“Cocos” and “Caribe” are two words that, when combined, carry a very specific meaning for any Costa Rican. Those are the names of the tectonic plates that have kept the country on guard for the longest time. During the month of November alone, Costa Rica experienced 62 earthquakes. The subduction of the Cocos plate under the Caribe has created Costa Rica’s imposing mountain range and multiple microclimates, a landscape that is no less dramatic underwater.
A Hungry Python
For Dr. Peter Vrolijk, a geologist on board, one of the most interesting aspects of the subduction zone Falkor is currently sailing over is the deformations created by the seamounts that are being subducted. “It’s basically like a python swallowing an animal, and you see the shape of that animal going through the body of the python as it digests it,” he explains. As the large seamounts on the subducting Cocos plate are swallowed by the overriding Caribe plate, they leave visible scars on the surface, like stretch marks. One such scar was the focus of ROV SuBastian’s 202nd dive: the Parrita scar.
The researchers chose this location due to some very steep cliffs they identified on the bathymetric maps. “We haven’t really explored this place at all,” explains Dr. Lori Summa, a geologist. “We are here because we think that we might see some evidence of fracture that might promote fluid flow.”
SuBastian’s exploratory dive is all about working alongside nature’s forces with a humble attitude. This is also true for the scientists as they begin to put together some preliminary theories about the scar, and extends also to Falkor’s Officers maneuvering the ship.
Since the ship is not round, currents and wind apply forces on the ship, which are dependent on where she is facing: her heading. In order to comfortably deploy SuBastian and keep a safe distance from its umbilical cable, the Officers need to choose a heading where the effect from forces is minimal. “Generally, we first identify which force is stronger, and face that one while we adapt the heading based on the second force,” explains Phillip Guenther, one of Falkor’s Captains. Today, neither force is particularly stronger than the other, and ironically the genial Costa Rican weather makes things a little more challenging. “It is easier if you have a clearly dominant force and you can adjust everything according to it.” However, this situation is nothing new for Falkor’s experienced crew, and the dive takes place as planned. As the exploration goes on, the ROV team sends waypoints to the ship’s bridge, maintaining a constant distance between Falkor and SuBastian.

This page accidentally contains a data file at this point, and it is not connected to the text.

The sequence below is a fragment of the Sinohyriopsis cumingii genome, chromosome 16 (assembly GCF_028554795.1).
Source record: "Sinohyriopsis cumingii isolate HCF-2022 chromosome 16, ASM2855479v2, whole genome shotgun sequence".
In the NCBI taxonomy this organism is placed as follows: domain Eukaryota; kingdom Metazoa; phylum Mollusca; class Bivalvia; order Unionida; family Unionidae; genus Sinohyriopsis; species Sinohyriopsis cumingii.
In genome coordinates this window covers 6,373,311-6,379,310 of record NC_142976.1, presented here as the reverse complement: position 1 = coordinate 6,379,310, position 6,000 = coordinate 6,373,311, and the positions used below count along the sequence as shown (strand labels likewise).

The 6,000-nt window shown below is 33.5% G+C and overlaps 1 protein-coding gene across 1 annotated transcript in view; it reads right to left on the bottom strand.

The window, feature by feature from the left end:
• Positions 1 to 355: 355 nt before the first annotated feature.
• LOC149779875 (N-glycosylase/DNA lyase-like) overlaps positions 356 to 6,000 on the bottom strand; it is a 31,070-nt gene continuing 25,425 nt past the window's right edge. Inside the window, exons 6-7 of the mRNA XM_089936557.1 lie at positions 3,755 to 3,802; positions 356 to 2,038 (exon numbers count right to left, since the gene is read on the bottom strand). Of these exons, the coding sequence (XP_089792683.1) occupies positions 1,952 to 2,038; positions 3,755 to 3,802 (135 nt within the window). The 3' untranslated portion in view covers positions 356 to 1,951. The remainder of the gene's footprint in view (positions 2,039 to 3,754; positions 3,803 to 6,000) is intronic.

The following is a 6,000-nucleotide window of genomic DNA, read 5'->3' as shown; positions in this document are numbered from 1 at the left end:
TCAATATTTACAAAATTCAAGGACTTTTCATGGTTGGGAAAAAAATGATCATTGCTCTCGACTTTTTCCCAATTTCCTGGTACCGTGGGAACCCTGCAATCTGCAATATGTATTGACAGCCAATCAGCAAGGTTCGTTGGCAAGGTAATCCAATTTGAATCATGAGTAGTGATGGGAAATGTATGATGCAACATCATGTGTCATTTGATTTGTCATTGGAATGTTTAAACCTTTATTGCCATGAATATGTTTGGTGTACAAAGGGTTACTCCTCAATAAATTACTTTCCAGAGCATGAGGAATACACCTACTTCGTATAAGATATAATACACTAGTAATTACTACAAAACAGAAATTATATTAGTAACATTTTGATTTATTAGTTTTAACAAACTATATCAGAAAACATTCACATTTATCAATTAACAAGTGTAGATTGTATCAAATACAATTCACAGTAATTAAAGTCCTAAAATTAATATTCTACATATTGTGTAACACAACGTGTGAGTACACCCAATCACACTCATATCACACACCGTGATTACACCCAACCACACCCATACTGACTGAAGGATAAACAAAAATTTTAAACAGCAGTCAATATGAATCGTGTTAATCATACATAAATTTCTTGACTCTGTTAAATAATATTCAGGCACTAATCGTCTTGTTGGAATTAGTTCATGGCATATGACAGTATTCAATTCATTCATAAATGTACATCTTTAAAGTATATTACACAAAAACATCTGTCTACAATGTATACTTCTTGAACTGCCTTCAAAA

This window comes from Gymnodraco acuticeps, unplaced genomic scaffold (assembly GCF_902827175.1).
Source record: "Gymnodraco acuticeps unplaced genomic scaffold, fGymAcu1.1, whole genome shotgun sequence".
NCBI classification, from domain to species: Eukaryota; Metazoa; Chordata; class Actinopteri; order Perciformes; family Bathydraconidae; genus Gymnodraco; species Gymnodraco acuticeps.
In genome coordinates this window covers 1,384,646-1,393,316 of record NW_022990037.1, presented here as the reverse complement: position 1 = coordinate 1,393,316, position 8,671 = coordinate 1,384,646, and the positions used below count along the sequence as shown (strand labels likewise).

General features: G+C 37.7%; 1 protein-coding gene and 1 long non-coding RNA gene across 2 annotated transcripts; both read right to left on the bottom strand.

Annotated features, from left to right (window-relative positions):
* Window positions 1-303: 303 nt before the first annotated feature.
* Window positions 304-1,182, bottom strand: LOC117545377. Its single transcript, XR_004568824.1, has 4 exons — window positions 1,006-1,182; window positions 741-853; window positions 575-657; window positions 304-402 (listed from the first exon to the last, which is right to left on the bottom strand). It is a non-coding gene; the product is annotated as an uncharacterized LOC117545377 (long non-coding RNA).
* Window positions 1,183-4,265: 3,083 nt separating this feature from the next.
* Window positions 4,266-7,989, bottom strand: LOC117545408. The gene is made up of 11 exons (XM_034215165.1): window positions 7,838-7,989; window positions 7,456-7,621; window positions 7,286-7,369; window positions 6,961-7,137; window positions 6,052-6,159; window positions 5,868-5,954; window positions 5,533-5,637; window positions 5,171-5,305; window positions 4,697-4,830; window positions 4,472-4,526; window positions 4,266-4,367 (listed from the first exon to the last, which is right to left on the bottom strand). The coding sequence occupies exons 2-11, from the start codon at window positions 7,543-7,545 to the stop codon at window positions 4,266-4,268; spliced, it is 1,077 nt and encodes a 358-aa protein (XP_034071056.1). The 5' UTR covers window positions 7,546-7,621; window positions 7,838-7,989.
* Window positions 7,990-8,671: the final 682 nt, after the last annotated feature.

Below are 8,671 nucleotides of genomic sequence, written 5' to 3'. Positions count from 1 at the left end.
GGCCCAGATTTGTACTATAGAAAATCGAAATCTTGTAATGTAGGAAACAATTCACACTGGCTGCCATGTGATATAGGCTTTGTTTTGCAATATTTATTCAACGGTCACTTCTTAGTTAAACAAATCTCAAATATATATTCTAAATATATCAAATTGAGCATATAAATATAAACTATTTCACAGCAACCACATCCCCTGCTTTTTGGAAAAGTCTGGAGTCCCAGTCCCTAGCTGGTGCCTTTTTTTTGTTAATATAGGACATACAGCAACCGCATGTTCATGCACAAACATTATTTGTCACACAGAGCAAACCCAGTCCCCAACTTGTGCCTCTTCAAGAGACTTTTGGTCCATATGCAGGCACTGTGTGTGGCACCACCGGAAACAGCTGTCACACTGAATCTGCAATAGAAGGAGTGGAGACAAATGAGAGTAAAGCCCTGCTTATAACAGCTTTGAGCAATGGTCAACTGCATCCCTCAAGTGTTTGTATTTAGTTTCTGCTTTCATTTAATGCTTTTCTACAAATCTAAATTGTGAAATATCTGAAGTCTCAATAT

Back in the Control Room, a chaotic landscape fills the screens. Corals, sponges, sea stars, spiders, skate fish, anemones, tube worms, and fish all make an appearance amid a mixture of fractured rocks and steep inclines. “The fracture rock tells us that there was probably stress and fluid flow associated. The combination of the fluid pressure and the lack of strength of the rocks signals that some pretty dramatic stuff happened here,” says Dr. Summa.
Patience and Stubbornness
The geologists are essentially detectives: they look for clues in order to build a comprehensive and sensible story. Attention to detail is key, but this does not necessarily mean that the geological structures here are subtle. SuBastian flies around Volkswagen-sized blocks of coherent rocks and inclined bedding. In undisturbed circumstances, these layers of sedimentary rocks would run horizontally, yet the abrupt angles of these rocks signal landslides. Dr.Vrolijk is struck by the shear number of fractures.
Dr. Summa spots a group of clams scattered on the seafloor, so the team approaches to take a closer look. Clams and bacterial mats indicate seeps. Yet today, the team finds no obvious carbonates, but evidence of small and deeply localized seeps. One thing is for sure: this is a highly active tectonic place that has experienced an enormous amount of disturbance. Figuring out exactly how every rock got to be where it presently lays, will take a lot more time.